See also:

Geeta Bandi-Phillips: Casting out Caste in Britain

BBC plan to ramp up the religion this Christmas

BBC plan to ramp up the religion this Christmas

News | Wed, 28 Nov 2012

BBC Religious programming will go into overdrive this Christmas with the national broadcaster announcing copious amounts of "carols, festive music, contemplation, conversation and live worship across BBC Television and Radio."

In the week before Christmas the Archbishop of Canterbury Rowan Williams, the Head of the Catholic Church in England and Wales Vincent Nicholls and the former Archbishop of Westminster, Cardinal Cormac Murphy O'Connor, will all be given a platform to proselytize on BBC Radio Two's Pause for Thought.

The outgoing Archbishop of Canterbury will also offer his Thought for the Day on Radio Four's flagship news programme on 22 December and give a special interview to BBC Two offering "an exclusive insight into his emotions after 10 years in one of the toughest jobs in Britain." On New Year's Day BBC One will also broadcast the Archbishop of Canterbury's annual New Year's Message.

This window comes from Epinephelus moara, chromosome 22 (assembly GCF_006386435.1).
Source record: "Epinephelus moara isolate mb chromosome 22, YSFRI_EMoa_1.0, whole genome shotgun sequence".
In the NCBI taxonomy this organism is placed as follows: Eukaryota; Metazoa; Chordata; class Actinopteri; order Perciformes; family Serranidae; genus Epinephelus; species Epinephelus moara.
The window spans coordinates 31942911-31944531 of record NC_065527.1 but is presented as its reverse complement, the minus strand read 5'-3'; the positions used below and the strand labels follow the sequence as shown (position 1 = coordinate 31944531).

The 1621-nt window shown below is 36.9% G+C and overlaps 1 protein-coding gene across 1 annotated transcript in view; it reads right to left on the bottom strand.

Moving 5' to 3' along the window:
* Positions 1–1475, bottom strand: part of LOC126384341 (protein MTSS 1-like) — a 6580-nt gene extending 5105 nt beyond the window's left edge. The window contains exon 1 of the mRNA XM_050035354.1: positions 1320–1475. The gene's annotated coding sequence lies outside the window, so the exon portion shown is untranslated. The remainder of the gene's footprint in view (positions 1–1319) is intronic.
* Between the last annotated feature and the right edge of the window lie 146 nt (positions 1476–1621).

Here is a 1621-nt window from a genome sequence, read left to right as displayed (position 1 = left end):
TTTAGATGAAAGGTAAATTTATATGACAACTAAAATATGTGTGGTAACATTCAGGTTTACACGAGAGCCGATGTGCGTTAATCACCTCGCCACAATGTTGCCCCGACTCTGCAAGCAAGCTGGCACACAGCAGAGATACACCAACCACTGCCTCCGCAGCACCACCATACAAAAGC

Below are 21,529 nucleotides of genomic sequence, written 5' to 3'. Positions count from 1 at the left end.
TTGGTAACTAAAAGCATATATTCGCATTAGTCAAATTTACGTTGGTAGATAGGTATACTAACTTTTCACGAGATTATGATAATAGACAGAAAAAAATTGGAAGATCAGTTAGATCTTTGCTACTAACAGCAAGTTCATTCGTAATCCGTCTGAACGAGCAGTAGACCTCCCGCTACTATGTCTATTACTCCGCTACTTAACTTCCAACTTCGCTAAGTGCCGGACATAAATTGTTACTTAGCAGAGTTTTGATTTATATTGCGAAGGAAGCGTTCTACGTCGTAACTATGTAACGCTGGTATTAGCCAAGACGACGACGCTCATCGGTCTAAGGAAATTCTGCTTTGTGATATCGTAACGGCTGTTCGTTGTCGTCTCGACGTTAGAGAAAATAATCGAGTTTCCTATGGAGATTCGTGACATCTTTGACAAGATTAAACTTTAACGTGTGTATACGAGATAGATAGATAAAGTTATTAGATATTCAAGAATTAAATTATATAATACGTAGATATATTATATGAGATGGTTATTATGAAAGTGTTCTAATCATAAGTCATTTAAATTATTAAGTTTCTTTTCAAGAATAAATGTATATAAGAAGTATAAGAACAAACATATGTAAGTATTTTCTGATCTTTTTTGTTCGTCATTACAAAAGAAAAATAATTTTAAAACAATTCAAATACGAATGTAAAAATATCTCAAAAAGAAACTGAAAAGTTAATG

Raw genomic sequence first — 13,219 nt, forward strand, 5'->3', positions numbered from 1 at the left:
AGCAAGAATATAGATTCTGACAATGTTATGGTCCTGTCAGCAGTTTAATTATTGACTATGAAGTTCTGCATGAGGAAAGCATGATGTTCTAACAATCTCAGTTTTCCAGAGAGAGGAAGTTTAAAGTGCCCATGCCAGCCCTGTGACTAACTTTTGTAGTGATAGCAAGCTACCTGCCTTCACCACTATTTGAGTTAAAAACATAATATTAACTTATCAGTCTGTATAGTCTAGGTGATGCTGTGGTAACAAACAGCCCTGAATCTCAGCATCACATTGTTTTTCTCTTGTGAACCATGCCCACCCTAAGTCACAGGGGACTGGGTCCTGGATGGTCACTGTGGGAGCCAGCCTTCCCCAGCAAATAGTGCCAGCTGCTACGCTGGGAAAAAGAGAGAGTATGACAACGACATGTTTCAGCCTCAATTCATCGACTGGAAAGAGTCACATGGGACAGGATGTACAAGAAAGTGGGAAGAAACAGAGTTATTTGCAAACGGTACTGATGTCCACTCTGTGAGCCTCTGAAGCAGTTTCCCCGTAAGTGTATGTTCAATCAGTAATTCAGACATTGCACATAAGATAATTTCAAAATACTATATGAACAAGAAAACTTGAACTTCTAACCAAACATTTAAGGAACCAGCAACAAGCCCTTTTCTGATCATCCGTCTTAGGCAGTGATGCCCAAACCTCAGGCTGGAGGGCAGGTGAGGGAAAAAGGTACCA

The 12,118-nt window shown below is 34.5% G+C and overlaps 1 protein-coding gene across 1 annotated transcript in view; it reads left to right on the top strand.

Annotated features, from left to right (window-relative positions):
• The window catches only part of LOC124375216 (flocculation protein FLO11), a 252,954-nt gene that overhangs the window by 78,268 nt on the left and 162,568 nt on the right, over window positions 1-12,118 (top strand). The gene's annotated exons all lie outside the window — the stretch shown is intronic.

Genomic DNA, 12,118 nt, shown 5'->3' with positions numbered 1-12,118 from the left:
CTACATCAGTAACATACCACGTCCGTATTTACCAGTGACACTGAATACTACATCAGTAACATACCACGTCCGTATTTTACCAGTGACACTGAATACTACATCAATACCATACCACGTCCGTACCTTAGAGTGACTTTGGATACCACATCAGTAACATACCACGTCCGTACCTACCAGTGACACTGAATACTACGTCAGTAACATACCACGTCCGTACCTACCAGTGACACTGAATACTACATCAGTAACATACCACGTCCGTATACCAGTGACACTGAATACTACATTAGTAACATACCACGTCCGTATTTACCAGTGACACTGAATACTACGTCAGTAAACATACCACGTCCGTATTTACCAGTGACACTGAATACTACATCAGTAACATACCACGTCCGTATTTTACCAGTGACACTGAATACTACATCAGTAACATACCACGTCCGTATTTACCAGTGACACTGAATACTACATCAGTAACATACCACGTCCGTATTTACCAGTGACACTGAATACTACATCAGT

In December, BBC Two presents a three-part series about Westminster Abbey featuring interviews with members of the 250 staff who oversee the Abbey's spiritual mission. Viewers will also be treated to four special editions of Songs of Praise and plenty of 'live worship' from churches up and down the country.

The full rundown of the BBC's religious programming can be found on the BBC's website.

Aaqil Ahmed, Commissioning Editor Religion and Head of Religion & Ethics, says: "As we prepare for Christmas, it is befitting that Westminster Abbey is at the heart of our celebrations given its unique stature at the centre of national worship in this country."

Stephen Evans, campaigns manager at the National Secular Society, said: "Even by BBC standards, our national broadcaster appears to have gone a bit over the top this year.

"The BBC's duty as a taxpayer-funded public broadcaster is to serve the whole community and ensure all voices are heard, and that would include religious voices, but the disproportionate emphasis on the importance of religion in the life of the country is becoming something of a joke. Over the past fifty years there has been a dramatic drop in interest in religion – both in its influence and its practice – but the BBC's output remains as deferential and sycophantic as ever."